In all my years as a reporter, I had never done an interview with someone spending time “behind bars.” Not until the other day.
I talked via Zoom with Matt Hippen of Thompson, N.D. He has been incarcerated in the James River Correctional Center at Jamestown since April 2020. His story is nothing if not compelling.
From the outside looking in, his younger life probably seemed almost perfect to most people. In high school, he played football for the Thompson Tommies. Transferring to Red River High in Grand Forks to take advantage the school’s Theatre Department, he was in many Summer Performing Arts, Red River and community theater productions like “Fiddler on the Roof,” “Les Miserables,” “South Pacific,” “Rent” and “Hair.” He took voice lessons from Maria Williams Kennedy. He was a straight A student.
Things started to go badly for Matt when he struggled with identity issues as a freshman at the University of Minnesota-Duluth. Besides some of the usual concerns facing college freshmen, he struggled with being biracial, the suicide of his biological father and being gay.
That lastone was not a problem for his parents, Karyn and Ed Hippen of Thompson, at least. When he came out to them, his stepfather said, “Like a good Vikings fan, you can’t help who you like.”
But in Duluth, Matt overexercised and developed an eating disorder. He turned to alcohol and later drugs. And not one of the “good” ones, either. Meth. He sold, too.
Moving to Florida to be close to another branch of his family, his problems continued. After being raped, he was diagnosed as HIV positive. (Today the virus is nondetectable.)
Back in the area, rock bottom for Matt may have been the night a Grand Forks couple found him passed out in a downtown snowbank. A complete stranger to them, they took him home, gave him a change of clothes and something to eat. There are angels among us. After runs-ins with the law, eventually he landed in Jamestown.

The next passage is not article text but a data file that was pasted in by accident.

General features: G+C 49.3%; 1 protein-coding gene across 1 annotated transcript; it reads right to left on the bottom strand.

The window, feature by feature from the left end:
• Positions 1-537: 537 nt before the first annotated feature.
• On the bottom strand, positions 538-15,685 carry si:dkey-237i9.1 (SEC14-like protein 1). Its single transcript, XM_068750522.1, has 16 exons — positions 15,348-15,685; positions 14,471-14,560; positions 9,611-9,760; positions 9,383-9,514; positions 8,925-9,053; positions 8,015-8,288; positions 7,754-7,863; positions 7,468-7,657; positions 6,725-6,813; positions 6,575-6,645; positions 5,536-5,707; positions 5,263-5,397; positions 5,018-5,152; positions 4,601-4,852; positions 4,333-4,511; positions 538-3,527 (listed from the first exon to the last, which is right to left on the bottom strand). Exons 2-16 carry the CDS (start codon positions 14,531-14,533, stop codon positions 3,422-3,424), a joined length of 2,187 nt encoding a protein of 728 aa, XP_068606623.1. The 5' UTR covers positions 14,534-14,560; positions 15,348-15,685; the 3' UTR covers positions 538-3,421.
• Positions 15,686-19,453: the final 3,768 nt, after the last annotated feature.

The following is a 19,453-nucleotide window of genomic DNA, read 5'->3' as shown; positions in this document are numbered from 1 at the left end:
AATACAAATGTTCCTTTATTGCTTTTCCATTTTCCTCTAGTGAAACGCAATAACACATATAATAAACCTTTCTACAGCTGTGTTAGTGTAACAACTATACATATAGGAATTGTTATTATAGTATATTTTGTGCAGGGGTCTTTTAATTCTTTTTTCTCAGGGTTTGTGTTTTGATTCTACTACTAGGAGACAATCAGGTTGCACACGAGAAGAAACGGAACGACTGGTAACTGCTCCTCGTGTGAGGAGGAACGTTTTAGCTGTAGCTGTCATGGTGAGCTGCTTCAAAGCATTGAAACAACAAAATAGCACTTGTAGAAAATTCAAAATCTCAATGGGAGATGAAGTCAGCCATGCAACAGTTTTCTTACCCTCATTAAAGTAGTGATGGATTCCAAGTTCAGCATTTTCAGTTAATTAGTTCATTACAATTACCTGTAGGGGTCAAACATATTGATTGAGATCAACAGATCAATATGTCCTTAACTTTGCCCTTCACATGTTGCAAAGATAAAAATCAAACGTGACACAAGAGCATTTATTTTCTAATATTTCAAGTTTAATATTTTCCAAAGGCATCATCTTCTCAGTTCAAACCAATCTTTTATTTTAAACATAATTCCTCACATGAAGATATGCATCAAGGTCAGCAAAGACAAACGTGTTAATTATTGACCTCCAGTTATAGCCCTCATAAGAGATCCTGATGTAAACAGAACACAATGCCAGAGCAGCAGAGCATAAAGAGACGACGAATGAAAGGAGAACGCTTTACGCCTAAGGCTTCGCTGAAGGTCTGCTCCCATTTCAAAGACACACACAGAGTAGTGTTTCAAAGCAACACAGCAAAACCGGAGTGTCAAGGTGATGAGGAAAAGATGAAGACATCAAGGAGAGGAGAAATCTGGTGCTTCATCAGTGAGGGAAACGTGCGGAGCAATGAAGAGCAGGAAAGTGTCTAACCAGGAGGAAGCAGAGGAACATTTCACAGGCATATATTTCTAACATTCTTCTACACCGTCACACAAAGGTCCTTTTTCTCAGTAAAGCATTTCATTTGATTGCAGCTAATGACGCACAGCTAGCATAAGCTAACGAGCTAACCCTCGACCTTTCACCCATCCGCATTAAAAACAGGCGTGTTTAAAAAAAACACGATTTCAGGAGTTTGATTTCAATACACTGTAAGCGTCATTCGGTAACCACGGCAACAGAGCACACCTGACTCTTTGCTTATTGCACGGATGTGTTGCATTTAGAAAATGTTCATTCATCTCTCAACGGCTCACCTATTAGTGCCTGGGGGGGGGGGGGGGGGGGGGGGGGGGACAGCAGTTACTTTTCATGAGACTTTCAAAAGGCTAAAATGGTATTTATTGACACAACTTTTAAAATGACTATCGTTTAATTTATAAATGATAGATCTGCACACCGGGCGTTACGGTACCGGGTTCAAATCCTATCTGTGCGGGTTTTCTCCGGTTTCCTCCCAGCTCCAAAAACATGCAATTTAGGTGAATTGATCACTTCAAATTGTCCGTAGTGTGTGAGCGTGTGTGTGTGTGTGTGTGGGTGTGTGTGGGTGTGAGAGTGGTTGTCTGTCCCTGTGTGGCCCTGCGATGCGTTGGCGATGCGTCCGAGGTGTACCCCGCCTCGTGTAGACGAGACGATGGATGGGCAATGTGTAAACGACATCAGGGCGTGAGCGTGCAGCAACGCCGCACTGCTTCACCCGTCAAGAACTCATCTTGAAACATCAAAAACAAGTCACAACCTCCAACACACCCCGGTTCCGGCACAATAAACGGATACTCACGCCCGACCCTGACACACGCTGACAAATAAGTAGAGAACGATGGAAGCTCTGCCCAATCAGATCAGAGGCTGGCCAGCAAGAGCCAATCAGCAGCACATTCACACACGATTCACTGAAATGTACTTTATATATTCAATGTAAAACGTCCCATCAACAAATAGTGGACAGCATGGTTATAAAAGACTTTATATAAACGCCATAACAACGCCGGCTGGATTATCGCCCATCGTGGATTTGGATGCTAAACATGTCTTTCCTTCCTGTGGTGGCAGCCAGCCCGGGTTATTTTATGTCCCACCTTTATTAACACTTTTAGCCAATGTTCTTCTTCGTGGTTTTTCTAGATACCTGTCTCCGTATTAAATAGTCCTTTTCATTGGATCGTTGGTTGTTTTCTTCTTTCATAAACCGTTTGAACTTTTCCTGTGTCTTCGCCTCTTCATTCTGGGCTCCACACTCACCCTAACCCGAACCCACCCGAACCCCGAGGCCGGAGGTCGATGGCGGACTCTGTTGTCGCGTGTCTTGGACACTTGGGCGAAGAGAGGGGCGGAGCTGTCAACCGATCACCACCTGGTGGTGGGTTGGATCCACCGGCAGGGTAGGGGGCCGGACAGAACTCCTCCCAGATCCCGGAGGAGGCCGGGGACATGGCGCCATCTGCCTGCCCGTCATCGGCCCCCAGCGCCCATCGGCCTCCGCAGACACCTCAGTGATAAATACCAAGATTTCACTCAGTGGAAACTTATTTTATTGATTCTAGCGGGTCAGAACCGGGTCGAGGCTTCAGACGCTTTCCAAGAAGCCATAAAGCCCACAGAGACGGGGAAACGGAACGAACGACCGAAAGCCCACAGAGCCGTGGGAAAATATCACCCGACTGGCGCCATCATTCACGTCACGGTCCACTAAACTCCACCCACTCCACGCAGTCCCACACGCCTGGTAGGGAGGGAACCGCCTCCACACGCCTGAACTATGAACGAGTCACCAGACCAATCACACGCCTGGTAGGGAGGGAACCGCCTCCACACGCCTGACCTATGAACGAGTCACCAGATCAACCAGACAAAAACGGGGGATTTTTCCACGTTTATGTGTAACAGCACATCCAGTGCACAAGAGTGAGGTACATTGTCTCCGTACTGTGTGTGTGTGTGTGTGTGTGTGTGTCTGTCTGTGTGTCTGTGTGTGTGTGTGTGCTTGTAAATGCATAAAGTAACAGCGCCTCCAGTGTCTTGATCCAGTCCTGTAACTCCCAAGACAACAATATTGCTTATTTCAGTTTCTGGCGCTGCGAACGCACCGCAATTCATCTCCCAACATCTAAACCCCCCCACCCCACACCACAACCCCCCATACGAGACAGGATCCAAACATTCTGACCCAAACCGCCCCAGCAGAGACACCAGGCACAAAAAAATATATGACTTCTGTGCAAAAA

Then, the next chapter of his life would begin, one that would be his salvation.
The Shining Light program was begun in 1999, bringing professionals in theater, dance, spoken word and vocal music into prisons around the country, including North Dakota. Bringing full staging, sound and lighting into facilities with them, they teamed with inmates to create full-length theatrical productions. When COVID hit, making in-person performances impossible, the Shining Light Academy was created. All to help people incarcerated be more successful in re-entering society.
Not only did Matt go through the program, but also he became one of its mentors, coaching prisoners around the country through Zoom. He’s even become known in Jamestown as the “Shining Light guy,” a handle he wears proudly.
Matt is about to face another challenge of his own soon. In August, his parole board will meet. He could be released after that.
Now 32, what to make of the rest of his life? On the outside, Matt wants to help others challenged by some of the same issues he’s faced, perhaps through a program of his own similar to Shining Light. He says, “It’s never a waste of energy or love, to pour positivity into others.”
There are no guarantees in life, but Matt certainly has a healthy support system made up of family and friends. Then, too, the Shining Light program’s success rate in helping the incarcerated adjust to life on the outside is extremely high.
His former vocal teacher and friend, Maria Williams Kennedy, says, “From the first day I met Matt, it was very apparent how driven he was! He loved music and worked so hard to improve in his lessons. It’s been so wonderful to see Matt figure out the true focus and passion in his life in these past years. With the love and support of his family and the Shining Light Program I see nothing but success for him in the years ahead. He will make a difference not only in his life but in the many lives he will inspire in the years to come.”
After watching a Disney movie the night before our conversation, Matt says he had a “light bulb” moment. The first Disney movie he saw as a kid, “The Lion King,” made him feel his life has come full circle, Matt said. In the movie, Rafiki, the wise and playful baboon character, says, “Life can be painful and it can hurt. You can either choose to run from it or learn from it.”
Matt is choosing to learn from it.